THE Federal Government can do little to ensure flights continue to and from many regional towns, with flights coming down to the "fierce commercial relationship" between regional airports and airlines.
During a Senate hearing on regional flights and airport infrastructure, the secretary of the Department of Regional Development said apart from monitoring prices, the federal government had little role to play.
Many regional airports across New South Wales and Queensland, some operated by local councils, are currently trying to recoup losses from their airports by charging higher fees.
While the Commonwealth sets aside access at major airports for a certain number of flights from regional areas, it leaves talks over flights in and out of such areas up to operators and airlines.
But the regional airline industry, led by Regional Express, have hit out at the recoup costs, with stern letters sent to some councils earlier this year warning they may be forced to leave some markets.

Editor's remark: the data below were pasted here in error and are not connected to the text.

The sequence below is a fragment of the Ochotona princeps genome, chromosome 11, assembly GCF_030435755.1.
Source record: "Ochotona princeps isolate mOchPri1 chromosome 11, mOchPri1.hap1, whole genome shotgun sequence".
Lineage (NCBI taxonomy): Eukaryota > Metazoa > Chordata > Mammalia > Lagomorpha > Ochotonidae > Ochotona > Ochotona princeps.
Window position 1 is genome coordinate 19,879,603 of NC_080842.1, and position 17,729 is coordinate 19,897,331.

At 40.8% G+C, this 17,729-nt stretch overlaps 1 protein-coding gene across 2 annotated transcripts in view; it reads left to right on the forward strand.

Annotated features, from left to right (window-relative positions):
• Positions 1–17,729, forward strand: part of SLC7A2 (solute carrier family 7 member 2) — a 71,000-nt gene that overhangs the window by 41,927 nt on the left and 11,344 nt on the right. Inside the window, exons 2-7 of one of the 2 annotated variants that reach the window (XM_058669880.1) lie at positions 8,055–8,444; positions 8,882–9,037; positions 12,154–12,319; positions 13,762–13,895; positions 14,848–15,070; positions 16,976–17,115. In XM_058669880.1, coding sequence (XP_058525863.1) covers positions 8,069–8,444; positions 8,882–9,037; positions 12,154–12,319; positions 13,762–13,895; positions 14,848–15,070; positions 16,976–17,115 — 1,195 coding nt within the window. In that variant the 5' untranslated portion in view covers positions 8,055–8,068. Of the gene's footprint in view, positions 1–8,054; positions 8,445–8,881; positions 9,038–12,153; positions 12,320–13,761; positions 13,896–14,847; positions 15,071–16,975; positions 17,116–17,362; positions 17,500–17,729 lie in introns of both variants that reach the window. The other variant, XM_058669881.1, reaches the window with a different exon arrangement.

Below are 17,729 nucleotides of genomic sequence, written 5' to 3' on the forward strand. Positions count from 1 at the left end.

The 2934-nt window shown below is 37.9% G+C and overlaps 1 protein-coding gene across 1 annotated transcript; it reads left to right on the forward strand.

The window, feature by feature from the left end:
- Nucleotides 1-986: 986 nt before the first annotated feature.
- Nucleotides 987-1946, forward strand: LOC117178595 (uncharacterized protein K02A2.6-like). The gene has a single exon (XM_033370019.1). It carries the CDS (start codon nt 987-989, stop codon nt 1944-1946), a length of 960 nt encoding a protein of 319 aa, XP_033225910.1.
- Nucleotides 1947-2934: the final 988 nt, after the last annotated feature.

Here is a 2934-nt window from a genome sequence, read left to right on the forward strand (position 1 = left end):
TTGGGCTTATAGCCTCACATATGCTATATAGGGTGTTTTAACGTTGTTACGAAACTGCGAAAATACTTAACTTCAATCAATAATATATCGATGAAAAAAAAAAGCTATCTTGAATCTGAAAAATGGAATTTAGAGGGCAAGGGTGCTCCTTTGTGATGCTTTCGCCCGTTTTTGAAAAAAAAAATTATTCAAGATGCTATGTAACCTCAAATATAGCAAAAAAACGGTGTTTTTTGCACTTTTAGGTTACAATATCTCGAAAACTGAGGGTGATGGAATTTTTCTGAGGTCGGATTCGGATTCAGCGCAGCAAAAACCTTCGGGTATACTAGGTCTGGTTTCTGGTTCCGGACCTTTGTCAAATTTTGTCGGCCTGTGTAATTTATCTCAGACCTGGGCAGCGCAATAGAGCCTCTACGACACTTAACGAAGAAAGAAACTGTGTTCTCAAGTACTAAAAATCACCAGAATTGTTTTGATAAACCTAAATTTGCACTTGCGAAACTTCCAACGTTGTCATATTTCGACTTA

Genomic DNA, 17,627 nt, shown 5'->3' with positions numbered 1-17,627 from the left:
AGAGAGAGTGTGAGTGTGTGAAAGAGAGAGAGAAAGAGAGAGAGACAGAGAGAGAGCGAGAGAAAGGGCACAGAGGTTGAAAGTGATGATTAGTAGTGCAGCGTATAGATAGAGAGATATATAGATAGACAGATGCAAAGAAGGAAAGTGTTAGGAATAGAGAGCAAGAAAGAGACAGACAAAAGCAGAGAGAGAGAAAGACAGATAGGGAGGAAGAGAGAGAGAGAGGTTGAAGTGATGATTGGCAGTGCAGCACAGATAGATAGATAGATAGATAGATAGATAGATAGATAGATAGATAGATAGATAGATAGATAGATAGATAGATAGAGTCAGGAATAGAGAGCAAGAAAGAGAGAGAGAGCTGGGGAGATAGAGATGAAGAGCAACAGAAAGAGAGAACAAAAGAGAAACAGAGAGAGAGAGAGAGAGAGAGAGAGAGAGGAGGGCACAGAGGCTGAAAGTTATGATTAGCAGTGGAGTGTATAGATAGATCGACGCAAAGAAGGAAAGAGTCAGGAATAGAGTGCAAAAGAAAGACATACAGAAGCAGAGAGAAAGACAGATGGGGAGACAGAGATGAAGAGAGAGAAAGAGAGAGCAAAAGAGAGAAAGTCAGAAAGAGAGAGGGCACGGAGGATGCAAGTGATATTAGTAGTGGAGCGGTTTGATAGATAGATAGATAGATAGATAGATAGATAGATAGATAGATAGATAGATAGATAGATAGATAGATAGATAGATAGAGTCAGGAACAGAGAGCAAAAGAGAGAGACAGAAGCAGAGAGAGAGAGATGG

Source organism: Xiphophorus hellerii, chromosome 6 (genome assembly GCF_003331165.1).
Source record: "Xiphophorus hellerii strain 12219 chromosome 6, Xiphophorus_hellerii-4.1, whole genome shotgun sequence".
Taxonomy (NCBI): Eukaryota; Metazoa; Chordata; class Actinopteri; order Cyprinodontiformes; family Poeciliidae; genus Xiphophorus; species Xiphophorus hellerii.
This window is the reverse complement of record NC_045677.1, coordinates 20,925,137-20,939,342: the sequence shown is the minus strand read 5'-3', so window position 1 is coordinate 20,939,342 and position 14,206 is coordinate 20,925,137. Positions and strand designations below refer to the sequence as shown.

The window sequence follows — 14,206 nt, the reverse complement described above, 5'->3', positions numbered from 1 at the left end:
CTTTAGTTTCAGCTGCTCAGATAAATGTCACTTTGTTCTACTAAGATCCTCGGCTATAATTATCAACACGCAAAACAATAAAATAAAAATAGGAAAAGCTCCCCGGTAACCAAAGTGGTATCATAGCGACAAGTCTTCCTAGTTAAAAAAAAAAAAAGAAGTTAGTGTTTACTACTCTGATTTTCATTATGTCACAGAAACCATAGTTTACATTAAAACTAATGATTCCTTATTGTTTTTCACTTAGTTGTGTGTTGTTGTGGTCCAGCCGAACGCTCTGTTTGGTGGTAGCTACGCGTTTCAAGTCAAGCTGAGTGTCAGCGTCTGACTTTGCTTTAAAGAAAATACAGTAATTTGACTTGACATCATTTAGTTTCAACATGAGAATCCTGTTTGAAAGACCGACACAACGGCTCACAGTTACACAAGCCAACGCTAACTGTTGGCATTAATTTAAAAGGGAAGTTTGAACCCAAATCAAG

With regional Australians stuck in the middle, department secretary Mike Mrdak said such negotiations generally did not involve the Federal Government.
He said while it was up to airports to waive or increase fees, as part of deals with specific airlines, it mainly came down to the "fierce commercial relationship" as to what was eventually decided on.
Mr Mrdak said the cost of landing charges was also a commercial matter, but that security screening of aircraft over 20,000kg was a national requirement.
He said analysis done under previous governments had "drawn a line" at the 20,000kg mark for screening, but that recouping that cost was up to airport operators.
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